Maryland State Del. Sheila K. Hixson pleaded guilty yesterday to driving while under the influence of alcohol and drugs in Bethesda last March. A Montgomery County Circuit judge ordered the 50-year-old Democrat from Silver Spring to pay a $250 fine and take a six-week alcohol education course from the county health department.

"I'm just embarrassed for my family and friends, and I'm sorry the situation happened," Hixson told Circuit Judge David L. Cahoon before sentencing. Hixson told Cahoon the incident showed "lack of judgment on my part."

Hixson, a member of the state legislature since 1976, was stopped by county police last March 11, driving home at 2:35 a.m. after dinner at the Palm Restaurant on 19th Street NW and after-dinner drinks in Georgetown. Police said they saw her car weaving several times across two lanes of East-West Highway in Bethesda.

Hixson was arrested two weeks before Ohio congressman Louis Stokes was arrested on drunk driving charges, also by Montgomery police. Stokes fought the charges against him but was found guilty last week of driving under the influence and running a red light. He has yet to be sentenced.

Like Stokes, Hixson was arrested after failing several roadside sobriety tests. Prosecutor Margaret Grove said the delegate was unable to recite the alphabet despite two efforts, slurred her letters and had difficulty walking. The delegate's eyes were bloodshot, Grove said, and police noticed a "very strong odor of alcohol." Hixson refused to take a chemical sobriety test on her lawyer's advice.

Hixson's attorney, John M. Quinn, told Cahoon that his client had not eaten properly during the day at the statehouse in Annapolis prior to her arrest. According to a sentencing memorandum filed by Quinn, Hixson had a "typical legislative session diet" the day before her arrest, consisting of juice, coffee and toast for breakfast, and a soft drink, corn chips and a candy bar for lunch.

After voting at 8 p.m., Hixson had dinner and drinks with a brother, visiting from her native Michigan, and an old hometown friend, Quinn said.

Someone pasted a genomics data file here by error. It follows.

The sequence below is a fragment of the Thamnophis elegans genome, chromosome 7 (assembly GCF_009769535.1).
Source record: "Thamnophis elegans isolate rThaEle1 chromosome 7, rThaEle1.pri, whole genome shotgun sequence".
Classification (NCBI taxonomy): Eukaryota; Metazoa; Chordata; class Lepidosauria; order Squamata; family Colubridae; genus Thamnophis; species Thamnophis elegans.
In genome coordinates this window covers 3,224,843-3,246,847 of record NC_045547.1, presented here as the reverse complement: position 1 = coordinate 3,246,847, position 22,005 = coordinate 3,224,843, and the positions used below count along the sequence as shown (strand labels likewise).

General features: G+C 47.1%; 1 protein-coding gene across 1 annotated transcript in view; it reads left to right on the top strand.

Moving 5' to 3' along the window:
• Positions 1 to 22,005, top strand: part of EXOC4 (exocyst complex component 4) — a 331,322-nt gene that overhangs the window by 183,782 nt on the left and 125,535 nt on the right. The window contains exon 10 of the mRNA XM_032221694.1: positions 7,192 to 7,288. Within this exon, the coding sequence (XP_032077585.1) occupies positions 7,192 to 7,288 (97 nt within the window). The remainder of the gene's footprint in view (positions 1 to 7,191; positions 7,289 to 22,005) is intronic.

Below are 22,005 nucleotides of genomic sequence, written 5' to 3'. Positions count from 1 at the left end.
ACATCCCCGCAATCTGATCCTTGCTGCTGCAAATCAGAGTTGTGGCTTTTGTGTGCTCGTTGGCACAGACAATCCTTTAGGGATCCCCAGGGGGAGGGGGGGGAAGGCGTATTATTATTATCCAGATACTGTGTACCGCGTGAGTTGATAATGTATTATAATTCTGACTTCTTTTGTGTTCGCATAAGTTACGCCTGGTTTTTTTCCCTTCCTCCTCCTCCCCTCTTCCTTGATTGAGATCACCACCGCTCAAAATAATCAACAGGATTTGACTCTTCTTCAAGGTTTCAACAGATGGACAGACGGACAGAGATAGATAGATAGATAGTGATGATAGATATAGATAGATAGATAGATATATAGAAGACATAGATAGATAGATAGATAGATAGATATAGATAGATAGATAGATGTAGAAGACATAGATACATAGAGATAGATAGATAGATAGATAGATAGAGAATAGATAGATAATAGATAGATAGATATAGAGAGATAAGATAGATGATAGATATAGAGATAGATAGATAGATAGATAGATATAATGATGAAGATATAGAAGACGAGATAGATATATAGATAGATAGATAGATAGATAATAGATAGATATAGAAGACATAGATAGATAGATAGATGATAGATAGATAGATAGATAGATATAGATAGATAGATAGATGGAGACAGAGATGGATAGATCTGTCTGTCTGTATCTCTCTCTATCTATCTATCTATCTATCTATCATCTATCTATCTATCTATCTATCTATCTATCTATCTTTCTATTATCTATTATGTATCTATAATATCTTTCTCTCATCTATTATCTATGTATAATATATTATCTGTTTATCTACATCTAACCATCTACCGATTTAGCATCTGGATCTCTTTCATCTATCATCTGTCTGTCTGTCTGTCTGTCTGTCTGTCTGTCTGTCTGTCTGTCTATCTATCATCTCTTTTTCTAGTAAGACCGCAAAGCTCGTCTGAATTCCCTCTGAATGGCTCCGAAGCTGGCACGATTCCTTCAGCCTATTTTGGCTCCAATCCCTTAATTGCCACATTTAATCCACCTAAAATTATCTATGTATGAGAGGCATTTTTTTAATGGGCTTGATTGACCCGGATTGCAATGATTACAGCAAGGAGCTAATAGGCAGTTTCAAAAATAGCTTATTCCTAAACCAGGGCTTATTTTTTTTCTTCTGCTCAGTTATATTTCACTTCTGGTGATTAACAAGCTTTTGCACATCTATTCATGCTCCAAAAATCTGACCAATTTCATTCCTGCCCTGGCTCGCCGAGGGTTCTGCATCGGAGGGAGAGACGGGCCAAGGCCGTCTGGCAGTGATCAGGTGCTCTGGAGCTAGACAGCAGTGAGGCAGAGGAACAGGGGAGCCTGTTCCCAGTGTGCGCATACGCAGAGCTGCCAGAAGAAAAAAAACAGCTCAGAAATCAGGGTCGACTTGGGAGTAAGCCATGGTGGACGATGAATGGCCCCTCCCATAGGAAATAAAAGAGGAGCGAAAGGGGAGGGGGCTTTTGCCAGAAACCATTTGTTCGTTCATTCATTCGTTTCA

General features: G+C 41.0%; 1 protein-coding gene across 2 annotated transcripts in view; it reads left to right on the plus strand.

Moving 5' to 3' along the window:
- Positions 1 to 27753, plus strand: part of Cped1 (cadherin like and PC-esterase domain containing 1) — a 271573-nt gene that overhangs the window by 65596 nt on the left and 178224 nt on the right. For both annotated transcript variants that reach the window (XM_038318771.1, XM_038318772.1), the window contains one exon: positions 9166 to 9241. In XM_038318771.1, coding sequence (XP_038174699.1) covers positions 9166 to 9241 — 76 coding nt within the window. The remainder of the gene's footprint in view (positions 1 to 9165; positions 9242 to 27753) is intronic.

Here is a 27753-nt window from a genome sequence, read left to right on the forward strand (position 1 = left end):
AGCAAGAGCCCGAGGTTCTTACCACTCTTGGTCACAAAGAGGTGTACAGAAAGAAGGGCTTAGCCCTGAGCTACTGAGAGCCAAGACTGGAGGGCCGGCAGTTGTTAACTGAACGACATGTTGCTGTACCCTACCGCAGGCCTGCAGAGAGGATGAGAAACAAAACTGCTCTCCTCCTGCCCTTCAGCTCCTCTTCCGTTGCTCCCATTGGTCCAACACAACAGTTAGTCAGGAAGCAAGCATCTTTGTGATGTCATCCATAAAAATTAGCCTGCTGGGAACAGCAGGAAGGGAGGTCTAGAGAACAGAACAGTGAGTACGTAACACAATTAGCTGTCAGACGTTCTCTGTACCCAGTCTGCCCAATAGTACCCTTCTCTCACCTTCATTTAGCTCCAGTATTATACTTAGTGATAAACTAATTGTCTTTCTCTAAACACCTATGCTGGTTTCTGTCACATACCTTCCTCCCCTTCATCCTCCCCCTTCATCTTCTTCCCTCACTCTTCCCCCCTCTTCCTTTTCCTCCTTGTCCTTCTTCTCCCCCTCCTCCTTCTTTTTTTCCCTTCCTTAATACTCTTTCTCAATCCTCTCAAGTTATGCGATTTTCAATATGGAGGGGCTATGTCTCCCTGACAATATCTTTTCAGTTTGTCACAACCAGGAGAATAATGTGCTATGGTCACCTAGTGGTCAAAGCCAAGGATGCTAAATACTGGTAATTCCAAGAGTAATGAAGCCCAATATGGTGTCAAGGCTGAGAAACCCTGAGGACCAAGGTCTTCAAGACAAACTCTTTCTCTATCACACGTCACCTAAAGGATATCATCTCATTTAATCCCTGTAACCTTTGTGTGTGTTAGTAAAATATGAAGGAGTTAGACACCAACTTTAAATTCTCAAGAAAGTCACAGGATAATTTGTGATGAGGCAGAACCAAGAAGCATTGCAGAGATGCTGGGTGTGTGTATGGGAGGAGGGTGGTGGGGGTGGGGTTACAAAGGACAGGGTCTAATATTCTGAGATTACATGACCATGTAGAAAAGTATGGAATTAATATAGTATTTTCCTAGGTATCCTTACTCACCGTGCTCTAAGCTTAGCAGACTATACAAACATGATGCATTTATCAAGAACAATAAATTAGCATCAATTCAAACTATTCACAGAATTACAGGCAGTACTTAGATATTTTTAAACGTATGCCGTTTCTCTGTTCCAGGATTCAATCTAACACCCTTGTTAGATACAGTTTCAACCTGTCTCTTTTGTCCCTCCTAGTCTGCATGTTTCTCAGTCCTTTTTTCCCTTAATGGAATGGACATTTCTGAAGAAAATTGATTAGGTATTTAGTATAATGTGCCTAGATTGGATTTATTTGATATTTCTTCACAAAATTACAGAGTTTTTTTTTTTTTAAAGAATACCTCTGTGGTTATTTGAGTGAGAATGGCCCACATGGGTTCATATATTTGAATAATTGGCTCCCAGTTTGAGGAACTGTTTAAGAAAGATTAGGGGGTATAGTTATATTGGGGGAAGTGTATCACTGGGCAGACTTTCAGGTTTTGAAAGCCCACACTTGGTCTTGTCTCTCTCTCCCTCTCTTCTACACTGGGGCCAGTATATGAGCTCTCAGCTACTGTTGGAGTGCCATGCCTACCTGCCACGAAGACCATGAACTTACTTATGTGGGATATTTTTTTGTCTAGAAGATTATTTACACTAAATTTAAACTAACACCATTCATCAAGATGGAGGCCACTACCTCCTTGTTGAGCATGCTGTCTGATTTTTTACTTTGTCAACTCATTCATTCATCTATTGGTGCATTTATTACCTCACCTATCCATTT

The memorandum states that Hixson, her brother and friends went to dinner at the Palm at about 10 p.m., where Hixson had "one to two scotch-and-water cocktails" and a full meal with salad and garlic bread. The party then went to Georgetown "to do some reminiscing and celebrating," during which Hixson had "one to two additional scotch and waters as well as Irish Mist," an after-dinner drink.

Hixson was tired, according to the memorandum, and was taking two kinds of tablets to treat a virus, as well as diet pills. The memorandum called it "apparent that the consumption of alcohol in combination with cold medication did affect the driving of Ms. Hixson as well as her subsequent performance on the field sobriety tests."

Quinn told Cahoon that Hixson had been driving for 34 years without a moving violation. He said Hixson was screened for alcohol problems by the county health department in July and was found not to be a problem drinker.

Under the plea arrangement worked out with prosecutors, the original charge of driving while intoxicated--which carries a maximum $1,000 fine and one year prison term--was amended to the lesser charge of driving while under the influence of alcohol and drugs--which carries a maximum fine of $500 and up to 60 days in jail.

The $250 fine and order to attend alcohol education classes that Hixson received is a common sentence for first offenders in driving-under-the-influence cases in Montgomery County. The six-week alcohol education class she must attend is part of a 26-week county-run therapy program. It currently has about 800 participants, almost all of them sent there by the courts, according to director Herbert Winstead. Under a provision of Maryland law commonly invoked for first offenders, Hixson was placed on "unsupervised probation" for one year, thus avoiding a criminal record and loss of her license.